Political Ugly Season
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Take cover; political ugly season is upon us, and the mud is being slung far and wide.
Take the conservative website Drudge Report's allegation that presidential candidate John Kerry had an extramarital affair with a young Associate Press employee.
The unsourced allegation comes just as George Bush is feeling the heat on many fronts and is literally plummeting in the polls; a new Washington Post ABC News poll shows him losing to John Kerry 52 percent to 43 percent, and a majority of Americans (54 percent) say he fudged or lied about Iraq.
The real story of the hour, of course, is that the Bush team can't find a single soul who ever saw Bush in the National Guard in Alabama. "Years of Searching for Guard Cohorts Produces no Results," reads the Feb 13 New York Times headline (and that's despite a $1000 reward for anyone who had a Bush sighting).
The Drudge Report's timing seems to be an attempt to blunt the Bush AWOL story and turn the press's attention to something more current and salacious. As Joe Conason writes on Salon, Drudge surfaced with a "world exclusive" smudge of personal dirt. Vague and unsourced, yet hyped to the maximum, the brief item sounded disturbingly familiar. It accuses Kerry of "recent alleged infidelity" with "a woman who recently fled the country," adding that a "close friend of the woman recently approached a reporter with fantastic stories." Drudge warned that major news organizations from ABC News to the Associated Press were all over the story. But none of them reported on it.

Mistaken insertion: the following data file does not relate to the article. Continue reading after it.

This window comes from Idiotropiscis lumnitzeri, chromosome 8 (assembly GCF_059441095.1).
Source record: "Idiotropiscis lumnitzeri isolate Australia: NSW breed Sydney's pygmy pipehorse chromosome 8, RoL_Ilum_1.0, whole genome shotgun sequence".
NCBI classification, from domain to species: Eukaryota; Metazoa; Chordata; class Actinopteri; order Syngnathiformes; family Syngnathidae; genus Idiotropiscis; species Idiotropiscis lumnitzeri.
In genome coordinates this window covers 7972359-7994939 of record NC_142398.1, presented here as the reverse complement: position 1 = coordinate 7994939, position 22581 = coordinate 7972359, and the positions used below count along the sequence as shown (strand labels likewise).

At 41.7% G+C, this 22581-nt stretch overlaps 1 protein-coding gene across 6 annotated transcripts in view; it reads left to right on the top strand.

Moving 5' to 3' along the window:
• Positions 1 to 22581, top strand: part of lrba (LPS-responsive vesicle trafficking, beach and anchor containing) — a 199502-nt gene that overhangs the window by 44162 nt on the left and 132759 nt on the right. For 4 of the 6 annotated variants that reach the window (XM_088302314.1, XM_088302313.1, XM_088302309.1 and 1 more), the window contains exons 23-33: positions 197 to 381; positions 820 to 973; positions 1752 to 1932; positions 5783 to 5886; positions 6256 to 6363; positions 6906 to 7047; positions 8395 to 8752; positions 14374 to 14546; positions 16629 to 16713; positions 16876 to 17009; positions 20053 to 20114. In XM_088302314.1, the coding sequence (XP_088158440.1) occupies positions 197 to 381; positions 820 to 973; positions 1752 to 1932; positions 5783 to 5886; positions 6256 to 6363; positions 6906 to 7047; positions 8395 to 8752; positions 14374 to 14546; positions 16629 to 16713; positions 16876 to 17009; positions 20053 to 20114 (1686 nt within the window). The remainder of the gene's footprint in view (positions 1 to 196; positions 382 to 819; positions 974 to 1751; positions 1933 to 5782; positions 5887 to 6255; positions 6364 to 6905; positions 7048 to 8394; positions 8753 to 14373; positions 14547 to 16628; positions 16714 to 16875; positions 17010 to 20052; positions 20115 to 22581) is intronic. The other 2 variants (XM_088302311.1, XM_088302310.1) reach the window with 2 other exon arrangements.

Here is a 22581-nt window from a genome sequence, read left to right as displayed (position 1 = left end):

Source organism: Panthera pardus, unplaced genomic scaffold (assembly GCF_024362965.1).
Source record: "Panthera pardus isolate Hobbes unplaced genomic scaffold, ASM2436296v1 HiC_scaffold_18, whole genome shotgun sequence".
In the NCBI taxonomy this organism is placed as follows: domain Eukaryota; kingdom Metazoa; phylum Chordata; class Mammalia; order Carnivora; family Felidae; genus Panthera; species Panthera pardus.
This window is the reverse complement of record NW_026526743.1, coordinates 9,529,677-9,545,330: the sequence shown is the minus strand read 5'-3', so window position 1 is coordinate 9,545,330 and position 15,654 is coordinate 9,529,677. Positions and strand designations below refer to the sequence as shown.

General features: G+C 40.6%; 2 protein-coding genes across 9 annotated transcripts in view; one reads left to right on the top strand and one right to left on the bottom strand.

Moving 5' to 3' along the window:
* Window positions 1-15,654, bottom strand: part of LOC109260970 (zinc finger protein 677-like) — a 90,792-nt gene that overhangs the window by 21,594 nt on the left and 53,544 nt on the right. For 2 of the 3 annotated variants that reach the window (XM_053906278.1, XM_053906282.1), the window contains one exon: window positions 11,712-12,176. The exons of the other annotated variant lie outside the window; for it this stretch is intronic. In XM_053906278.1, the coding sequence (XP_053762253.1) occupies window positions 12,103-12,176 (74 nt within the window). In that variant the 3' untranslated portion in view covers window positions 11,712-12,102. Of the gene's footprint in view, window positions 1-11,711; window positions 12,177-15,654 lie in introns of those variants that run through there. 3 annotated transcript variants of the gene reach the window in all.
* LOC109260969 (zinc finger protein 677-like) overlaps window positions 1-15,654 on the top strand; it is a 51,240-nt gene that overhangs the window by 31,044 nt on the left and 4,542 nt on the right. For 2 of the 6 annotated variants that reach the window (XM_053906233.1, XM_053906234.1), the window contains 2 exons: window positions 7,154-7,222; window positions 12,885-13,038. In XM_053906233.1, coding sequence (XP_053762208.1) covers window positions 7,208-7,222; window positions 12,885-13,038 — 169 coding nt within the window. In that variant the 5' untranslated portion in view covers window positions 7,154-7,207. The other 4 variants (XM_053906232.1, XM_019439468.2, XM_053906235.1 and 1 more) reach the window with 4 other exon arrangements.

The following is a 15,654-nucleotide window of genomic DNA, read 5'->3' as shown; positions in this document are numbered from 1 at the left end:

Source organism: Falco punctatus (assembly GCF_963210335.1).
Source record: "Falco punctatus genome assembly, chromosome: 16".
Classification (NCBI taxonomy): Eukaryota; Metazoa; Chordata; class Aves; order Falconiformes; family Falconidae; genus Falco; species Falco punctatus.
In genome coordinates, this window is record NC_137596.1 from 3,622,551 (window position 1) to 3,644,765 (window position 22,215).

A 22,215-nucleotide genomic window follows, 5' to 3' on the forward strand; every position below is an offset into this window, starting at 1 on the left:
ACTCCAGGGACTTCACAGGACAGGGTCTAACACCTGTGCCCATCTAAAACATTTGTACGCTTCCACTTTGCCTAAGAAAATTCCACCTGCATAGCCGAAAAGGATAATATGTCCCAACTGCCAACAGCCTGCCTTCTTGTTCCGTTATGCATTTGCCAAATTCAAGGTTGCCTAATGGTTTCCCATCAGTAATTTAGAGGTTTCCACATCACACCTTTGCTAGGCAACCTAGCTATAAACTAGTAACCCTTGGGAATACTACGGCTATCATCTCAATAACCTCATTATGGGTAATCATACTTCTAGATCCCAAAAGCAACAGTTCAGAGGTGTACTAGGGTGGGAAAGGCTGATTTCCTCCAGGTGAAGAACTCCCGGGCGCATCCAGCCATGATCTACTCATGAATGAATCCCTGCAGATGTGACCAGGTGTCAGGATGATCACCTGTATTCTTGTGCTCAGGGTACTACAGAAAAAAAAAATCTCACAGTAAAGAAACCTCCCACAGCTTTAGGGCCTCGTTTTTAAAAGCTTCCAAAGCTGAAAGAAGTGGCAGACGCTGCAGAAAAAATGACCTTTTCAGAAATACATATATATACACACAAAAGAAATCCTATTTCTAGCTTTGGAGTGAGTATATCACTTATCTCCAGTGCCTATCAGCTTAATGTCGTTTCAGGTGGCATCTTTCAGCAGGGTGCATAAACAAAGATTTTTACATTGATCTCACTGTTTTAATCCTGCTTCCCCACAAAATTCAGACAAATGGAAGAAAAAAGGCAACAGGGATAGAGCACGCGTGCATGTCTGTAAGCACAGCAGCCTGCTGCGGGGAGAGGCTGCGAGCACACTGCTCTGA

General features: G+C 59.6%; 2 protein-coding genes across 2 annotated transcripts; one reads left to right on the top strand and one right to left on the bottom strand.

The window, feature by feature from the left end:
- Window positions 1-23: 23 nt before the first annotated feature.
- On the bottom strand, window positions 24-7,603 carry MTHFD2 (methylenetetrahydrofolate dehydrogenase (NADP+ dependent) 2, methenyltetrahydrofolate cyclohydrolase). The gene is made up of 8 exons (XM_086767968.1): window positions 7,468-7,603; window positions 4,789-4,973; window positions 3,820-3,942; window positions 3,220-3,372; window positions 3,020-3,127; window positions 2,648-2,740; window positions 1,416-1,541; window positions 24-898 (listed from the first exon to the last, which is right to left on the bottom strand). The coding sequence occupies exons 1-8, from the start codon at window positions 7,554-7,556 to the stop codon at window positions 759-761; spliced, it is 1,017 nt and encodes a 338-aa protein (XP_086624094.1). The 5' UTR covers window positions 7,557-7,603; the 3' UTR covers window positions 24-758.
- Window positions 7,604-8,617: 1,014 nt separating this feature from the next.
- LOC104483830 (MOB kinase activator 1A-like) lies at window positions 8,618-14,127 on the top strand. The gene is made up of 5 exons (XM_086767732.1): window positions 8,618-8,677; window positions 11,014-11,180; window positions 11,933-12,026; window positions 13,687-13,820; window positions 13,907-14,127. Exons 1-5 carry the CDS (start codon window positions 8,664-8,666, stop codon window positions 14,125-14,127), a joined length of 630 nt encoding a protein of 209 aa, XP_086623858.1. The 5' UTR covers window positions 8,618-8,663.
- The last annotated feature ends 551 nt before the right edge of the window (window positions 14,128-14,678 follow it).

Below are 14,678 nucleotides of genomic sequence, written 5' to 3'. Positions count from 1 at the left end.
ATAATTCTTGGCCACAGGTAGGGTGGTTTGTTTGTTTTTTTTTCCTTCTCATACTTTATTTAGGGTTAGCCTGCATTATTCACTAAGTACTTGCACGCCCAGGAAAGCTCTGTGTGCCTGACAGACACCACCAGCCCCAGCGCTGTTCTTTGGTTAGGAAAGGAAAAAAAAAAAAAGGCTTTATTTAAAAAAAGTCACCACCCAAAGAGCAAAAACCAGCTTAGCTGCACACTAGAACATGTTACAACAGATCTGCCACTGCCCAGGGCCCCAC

No doubt this is the first of a number of "bombs" that will rock the Democratic presidential campaign. One immediate effect of the rumor is that it cast the first dark cloud on the cherished hope for an electable Democratic candidate in November. Poll after poll has shown that more than anything else, voters want someone who can beat George Bush. But Drudge's story -- a powerful older man having an affair with a young intern -- carries such strong echoes of recent political history that it may turn out to be irresistible to the tabloid media that has come to heavily influence American discourse.
What will that do to Kerry's electability quotient? Only time will tell.
Drudge's accusation is unsubstantiated; and whether or not it is true, the personal lives of political figures should remain private. The national media in the U.S. have so far ignored the Drudge report, although a number of local television newscasts mentioned it, as have the Philadelphia Daily News and the Chicago Sun-Times. However, the Kerry story has legs on the internet; it dominates discussion on a host of political blogs and is getting feature treatment in some of the foreign press.
MSNBC talk show host Don Imus became the first major media figure to ask Kerry about the report, although he softened his inquiry with, "There's probably nothing to it."
"There is nothing to report, nothing to talk about. There's nothing there," Kerry said. "There's no story."
On the campaign trail in Wisconsin, Kerry tried to put the rumors to rest, replying to questions from reporters, "I just deny it categorically. It's rumor. It's untrue. Period."
Struggling to add fuel to a sputtering fire, radio talk-show host Rush Limbaugh speculated during his Thursday broadcast that the rumor could have been leaked to Drudge by Bill or Hillary Clinton.
On the GOP side of the fence, rumors are circulating about dropping Dick Cheney as Vice Presidential candidate on the Bush ticket and replacing him, perhaps with Rudy Giuliani. There has also been conjecture about the potential timing of capturing or killing Osama bin Laden -- a la the October surprise, when Ronald Reagan announced the release of the hostages in Iran.
Voters and campaign activists had better buckle their seatbelts. It's going to be a bumpy ride until November.
Don Hazen is executive editor of AlterNet